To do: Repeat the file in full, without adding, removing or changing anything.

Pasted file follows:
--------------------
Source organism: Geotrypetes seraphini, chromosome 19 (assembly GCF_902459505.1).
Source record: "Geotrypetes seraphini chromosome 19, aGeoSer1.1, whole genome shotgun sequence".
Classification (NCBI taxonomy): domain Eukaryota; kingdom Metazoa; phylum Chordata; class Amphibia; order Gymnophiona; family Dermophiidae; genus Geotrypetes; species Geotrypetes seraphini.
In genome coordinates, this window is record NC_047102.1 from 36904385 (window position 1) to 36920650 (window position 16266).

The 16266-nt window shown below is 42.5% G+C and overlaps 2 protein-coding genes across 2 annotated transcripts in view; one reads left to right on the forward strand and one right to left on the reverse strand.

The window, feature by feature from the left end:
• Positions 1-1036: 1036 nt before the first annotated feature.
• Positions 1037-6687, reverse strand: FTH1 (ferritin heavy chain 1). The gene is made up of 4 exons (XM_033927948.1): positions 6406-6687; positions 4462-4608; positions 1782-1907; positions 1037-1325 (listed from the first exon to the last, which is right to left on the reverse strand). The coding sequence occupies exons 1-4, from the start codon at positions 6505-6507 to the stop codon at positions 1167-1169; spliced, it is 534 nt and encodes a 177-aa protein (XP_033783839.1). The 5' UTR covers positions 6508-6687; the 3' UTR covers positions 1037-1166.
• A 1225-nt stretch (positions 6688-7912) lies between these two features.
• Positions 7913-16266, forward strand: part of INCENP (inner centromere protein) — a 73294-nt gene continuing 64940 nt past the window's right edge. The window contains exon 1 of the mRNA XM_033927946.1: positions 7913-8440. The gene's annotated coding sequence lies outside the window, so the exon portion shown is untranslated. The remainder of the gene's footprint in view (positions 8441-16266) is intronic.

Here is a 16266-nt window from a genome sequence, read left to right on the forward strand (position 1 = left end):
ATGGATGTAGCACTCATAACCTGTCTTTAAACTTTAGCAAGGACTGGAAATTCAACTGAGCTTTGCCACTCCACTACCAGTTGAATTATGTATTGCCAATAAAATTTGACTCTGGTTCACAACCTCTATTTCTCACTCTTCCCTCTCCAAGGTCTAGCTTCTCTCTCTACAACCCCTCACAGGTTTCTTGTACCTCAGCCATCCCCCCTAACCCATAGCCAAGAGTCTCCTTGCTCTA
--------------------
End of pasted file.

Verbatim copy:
Source organism: Geotrypetes seraphini, chromosome 19 (assembly GCF_902459505.1).
Source record: "Geotrypetes seraphini chromosome 19, aGeoSer1.1, whole genome shotgun sequence".
Classification (NCBI taxonomy): domain Eukaryota; kingdom Metazoa; phylum Chordata; class Amphibia; order Gymnophiona; family Dermophiidae; genus Geotrypetes; species Geotrypetes seraphini.
In genome coordinates, this window is record NC_047102.1 from 36904385 (window position 1) to 36920650 (window position 16266).

The 16266-nt window shown below is 42.5% G+C and overlaps 2 protein-coding genes across 2 annotated transcripts in view; one reads left to right on the forward strand and one right to left on the reverse strand.

The window, feature by feature from the left end:
• Positions 1-1036: 1036 nt before the first annotated feature.
• Positions 1037-6687, reverse strand: FTH1 (ferritin heavy chain 1). The gene is made up of 4 exons (XM_033927948.1): positions 6406-6687; positions 4462-4608; positions 1782-1907; positions 1037-1325 (listed from the first exon to the last, which is right to left on the reverse strand). The coding sequence occupies exons 1-4, from the start codon at positions 6505-6507 to the stop codon at positions 1167-1169; spliced, it is 534 nt and encodes a 177-aa protein (XP_033783839.1). The 5' UTR covers positions 6508-6687; the 3' UTR covers positions 1037-1166.
• A 1225-nt stretch (positions 6688-7912) lies between these two features.
• Positions 7913-16266, forward strand: part of INCENP (inner centromere protein) — a 73294-nt gene continuing 64940 nt past the window's right edge. The window contains exon 1 of the mRNA XM_033927946.1: positions 7913-8440. The gene's annotated coding sequence lies outside the window, so the exon portion shown is untranslated. The remainder of the gene's footprint in view (positions 8441-16266) is intronic.

Here is a 16266-nt window from a genome sequence, read left to right on the forward strand (position 1 = left end):
ATGGATGTAGCACTCATAACCTGTCTTTAAACTTTAGCAAGGACTGGAAATTCAACTGAGCTTTGCCACTCCACTACCAGTTGAATTATGTATTGCCAATAAAATTTGACTCTGGTTCACAACCTCTATTTCTCACTCTTCCCTCTCCAAGGTCTAGCTTCTCTCTCTACAACCCCTCACAGGTTTCTTGTACCTCAGCCATCCCCCCTAACCCATAGCCAAGAGTCTCCTTGCTCTA